* This work was supported in part by grants from the NICHD, National Institutes of Health (to M. W.).The costs of publication of this article were defrayed in part by the payment of page charges. The article must therefore be hereby marked "advertisement" in accordance with 18 U.S.C. Section 1734 solely to indicate this fact.

§ These authors contributed equally to this work.

** To whom correspondence should be addressed: Biogen, Inc., 14 Cambridge Center, Cambridge, MA 02142. Tel.: 617-679-3341; Fax: 617-679-3148; E-mail: kevin_williams@biogen.com.


Copyright © 2001 by The American Society for Biochemistry and Molecular Biology, Inc.

THIS ARTICLE HAS BEEN CITED BY OTHER ARTICLES:
Protein O-fucosyltransferase 1 (Pofut1) regulates lymphoid and myeloid homeostasis through modulation of Notch receptor ligand interactions.
D. Yao, Y. Huang, X. Huang, W. Wang, Q. Yan, L. Wei, W. Xin, S. Gerson, P. Stanley, J. B. Lowe, et al. (2011)
Blood 117, 5652-5662
   Abstract »    Full Text »    PDF »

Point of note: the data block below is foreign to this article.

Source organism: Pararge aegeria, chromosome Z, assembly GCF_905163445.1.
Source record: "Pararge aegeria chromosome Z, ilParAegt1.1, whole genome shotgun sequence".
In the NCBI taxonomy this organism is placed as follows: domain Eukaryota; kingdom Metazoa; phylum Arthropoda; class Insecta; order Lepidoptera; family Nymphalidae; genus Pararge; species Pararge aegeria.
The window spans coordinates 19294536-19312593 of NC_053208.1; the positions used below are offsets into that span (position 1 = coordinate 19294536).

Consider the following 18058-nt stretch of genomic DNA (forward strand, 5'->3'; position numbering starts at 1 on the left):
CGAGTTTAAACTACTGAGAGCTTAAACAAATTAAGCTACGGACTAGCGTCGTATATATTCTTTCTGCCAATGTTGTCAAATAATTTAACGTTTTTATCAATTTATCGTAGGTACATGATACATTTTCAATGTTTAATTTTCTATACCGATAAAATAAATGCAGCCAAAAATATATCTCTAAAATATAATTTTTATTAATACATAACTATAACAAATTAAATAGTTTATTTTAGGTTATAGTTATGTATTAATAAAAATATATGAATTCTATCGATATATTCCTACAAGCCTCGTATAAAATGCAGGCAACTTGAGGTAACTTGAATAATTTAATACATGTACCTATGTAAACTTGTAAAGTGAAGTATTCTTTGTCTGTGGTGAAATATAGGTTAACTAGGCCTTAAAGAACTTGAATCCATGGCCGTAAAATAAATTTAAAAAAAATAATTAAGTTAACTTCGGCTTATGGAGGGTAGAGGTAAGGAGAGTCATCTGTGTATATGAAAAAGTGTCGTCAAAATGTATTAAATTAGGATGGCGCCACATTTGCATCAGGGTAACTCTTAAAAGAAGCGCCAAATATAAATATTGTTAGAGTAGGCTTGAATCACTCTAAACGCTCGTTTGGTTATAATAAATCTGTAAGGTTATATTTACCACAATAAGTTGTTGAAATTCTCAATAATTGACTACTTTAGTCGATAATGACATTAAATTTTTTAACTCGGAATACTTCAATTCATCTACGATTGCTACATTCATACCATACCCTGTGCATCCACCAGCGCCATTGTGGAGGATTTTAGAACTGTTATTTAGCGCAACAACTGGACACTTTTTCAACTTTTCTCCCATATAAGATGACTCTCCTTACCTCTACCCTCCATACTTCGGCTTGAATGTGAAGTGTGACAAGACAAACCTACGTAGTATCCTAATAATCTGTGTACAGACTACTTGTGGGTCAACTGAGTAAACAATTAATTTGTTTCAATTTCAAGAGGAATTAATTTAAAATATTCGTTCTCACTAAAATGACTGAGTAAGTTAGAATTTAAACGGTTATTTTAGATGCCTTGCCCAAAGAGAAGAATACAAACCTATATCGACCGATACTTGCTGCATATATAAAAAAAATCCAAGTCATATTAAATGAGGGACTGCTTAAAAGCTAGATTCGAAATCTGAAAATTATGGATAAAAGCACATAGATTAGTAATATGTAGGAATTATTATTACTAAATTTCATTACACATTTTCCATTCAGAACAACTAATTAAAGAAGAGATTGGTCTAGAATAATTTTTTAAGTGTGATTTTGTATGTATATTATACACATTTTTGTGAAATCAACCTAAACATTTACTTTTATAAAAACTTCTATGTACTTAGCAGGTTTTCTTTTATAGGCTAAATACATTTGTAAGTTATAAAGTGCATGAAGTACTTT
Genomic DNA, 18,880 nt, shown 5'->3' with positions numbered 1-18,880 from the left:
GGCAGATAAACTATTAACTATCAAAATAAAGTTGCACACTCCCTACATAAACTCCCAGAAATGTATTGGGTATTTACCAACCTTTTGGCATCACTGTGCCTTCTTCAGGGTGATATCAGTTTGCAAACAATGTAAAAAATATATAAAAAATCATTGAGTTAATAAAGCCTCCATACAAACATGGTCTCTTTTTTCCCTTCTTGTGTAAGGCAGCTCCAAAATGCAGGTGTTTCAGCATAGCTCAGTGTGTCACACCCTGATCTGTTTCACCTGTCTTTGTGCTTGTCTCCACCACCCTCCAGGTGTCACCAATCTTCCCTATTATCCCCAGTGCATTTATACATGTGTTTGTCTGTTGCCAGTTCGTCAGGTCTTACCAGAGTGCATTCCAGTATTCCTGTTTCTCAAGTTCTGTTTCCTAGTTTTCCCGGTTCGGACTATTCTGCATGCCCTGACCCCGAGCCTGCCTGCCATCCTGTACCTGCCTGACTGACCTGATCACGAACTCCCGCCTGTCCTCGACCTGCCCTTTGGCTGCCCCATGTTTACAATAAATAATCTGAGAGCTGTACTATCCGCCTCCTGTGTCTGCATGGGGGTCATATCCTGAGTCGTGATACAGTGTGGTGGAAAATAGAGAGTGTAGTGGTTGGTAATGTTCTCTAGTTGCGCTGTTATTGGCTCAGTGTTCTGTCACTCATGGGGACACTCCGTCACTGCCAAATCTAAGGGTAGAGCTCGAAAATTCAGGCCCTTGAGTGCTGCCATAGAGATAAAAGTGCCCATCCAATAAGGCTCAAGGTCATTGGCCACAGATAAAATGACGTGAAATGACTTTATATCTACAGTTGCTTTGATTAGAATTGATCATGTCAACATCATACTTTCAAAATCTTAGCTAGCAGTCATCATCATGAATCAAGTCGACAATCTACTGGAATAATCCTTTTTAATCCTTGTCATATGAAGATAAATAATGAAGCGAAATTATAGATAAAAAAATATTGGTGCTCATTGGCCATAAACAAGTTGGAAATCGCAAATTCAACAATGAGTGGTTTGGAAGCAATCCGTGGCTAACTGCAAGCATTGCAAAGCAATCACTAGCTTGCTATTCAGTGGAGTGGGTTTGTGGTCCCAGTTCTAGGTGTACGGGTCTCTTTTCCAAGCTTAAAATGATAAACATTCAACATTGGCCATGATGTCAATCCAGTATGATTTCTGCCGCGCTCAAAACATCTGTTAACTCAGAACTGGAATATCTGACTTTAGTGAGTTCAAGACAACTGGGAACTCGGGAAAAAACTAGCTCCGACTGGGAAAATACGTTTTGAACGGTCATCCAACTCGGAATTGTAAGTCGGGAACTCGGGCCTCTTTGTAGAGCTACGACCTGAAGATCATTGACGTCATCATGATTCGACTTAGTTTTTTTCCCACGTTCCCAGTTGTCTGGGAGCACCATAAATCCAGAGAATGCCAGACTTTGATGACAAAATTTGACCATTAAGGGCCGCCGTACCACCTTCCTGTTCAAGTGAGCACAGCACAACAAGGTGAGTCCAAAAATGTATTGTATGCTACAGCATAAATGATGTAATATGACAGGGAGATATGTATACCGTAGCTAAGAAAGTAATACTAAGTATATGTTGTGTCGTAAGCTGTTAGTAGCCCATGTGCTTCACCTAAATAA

Biological Functions of Glycosyltransferase Genes Involved in O-fucose Glycan Synthesis.
T. Okajima, A. Matsuura, and T. Matsuda (2008)
J. Biochem. 144, 1-6
   Abstract »    Full Text »    PDF »
Regulation of TGF-{beta} signalling by N-acetylgalactosaminyltransferase-like 1.
P. Herr, G. Korniychuk, Y. Yamamoto, K. Grubisic, and M. Oelgeschlager (2008)
Development 135, 1813-1822
   Abstract »    Full Text »    PDF »
Cripto promotes A-P axis specification independently of its stimulatory effect on Nodal autoinduction.
D. D'Andrea, G. L. Liguori, J. A. Le Good, E. Lonardo, O. Andersson, D. B. Constam, M. G. Persico, and G. Minchiotti (2008)
J. Cell Biol. 180, 597-605
   Abstract »    Full Text »    PDF »
Requirement of Glycosylphosphatidylinositol Anchor of Cripto-1 for trans Activity as a Nodal Co-receptor.
K. Watanabe, S. Hamada, C. Bianco, M. Mancino, T. Nagaoka, M. Gonzales, V. Bailly, L. Strizzi, and D. S. Salomon (2007)
J. Biol. Chem. 282, 35772-35786
   Abstract »    Full Text »    PDF »
The Threonine That Carries Fucose, but Not Fucose, Is Required for Cripto to Facilitate Nodal Signaling.
S. Shi, C. Ge, Y. Luo, X. Hou, R. S. Haltiwanger, and P. Stanley (2007)
J. Biol. Chem. 282, 20133-20141